Police at the cordon two days after Tom Coombes' body was found just off the Roy Clements Treeway. Photo / Jason Oxenham
Police at the cordon two days after Tom Coombes' body was found just off the Roy Clements Treeway. Photo / Jason Oxenham

Psychiatrist Craig Immelman told the court at an earlier hearing the man was a standout case for him in his more than 30 years of practice.

“I would find it hard to think of someone more psychotic than [the defendant] when I examined him in August [2022],” he said.

The psychiatrist said he could not establish any rational reason why the man targeted Coombes.

Eteuati told mental health staff he had seen three lights then heard God instruct him to target the victim.

He had already been carrying a knife for possible use against his neighbours, who he believed through his persecutory delusions were conspiring to harm him.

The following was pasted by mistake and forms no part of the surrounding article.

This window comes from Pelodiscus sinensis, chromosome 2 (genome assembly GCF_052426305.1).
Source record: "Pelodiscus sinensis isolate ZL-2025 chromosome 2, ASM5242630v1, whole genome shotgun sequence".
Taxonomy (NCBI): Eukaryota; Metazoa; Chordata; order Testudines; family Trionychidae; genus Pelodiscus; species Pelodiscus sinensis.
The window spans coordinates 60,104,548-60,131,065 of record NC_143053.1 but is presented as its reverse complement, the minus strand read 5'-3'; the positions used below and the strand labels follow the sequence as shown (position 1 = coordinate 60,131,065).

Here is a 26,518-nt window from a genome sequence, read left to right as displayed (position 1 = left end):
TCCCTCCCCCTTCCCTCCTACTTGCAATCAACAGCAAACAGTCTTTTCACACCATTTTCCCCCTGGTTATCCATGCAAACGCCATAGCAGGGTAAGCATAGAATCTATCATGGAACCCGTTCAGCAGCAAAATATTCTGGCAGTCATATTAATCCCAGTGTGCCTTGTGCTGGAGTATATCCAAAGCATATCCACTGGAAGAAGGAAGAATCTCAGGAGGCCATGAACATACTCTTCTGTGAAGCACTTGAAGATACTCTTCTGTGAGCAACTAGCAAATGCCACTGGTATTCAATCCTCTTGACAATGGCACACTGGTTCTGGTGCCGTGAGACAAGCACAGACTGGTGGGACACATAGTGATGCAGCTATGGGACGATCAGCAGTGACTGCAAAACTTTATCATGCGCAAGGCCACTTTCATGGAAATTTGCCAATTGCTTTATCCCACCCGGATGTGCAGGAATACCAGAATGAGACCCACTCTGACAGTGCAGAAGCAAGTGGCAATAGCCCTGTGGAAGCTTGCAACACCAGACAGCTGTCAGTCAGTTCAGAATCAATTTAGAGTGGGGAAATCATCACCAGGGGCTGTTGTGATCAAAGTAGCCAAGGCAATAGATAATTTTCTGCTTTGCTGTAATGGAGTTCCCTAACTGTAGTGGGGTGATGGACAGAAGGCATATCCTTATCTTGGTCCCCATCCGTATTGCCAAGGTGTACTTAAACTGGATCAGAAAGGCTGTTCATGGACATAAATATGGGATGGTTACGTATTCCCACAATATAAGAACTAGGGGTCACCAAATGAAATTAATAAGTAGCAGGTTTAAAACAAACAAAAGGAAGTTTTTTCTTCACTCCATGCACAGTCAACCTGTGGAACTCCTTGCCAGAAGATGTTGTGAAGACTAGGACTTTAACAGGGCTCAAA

He had a history of breaking the law with little regard for others and a habit of killing pūkeko dating back to his childhood, and reported having killed the native birds again just prior to attacking Coombes.

Eteuati had been given sedatives along with his other drugs before the hearing on Wednesday and wore a drugged, slack-jawed expression throughout.

He will be detained as a special patient indefinitely.

It will require a ruling at the highest level - by the Minister of Health - for him to ever be released from a secure psychiatric facility.

George Block is an Auckland-based reporter with a focus on police, the courts, prisons and defence. He joined the Herald in 2022 and has previously worked at Stuff in Auckland and the Otago Daily Times in Dunedin.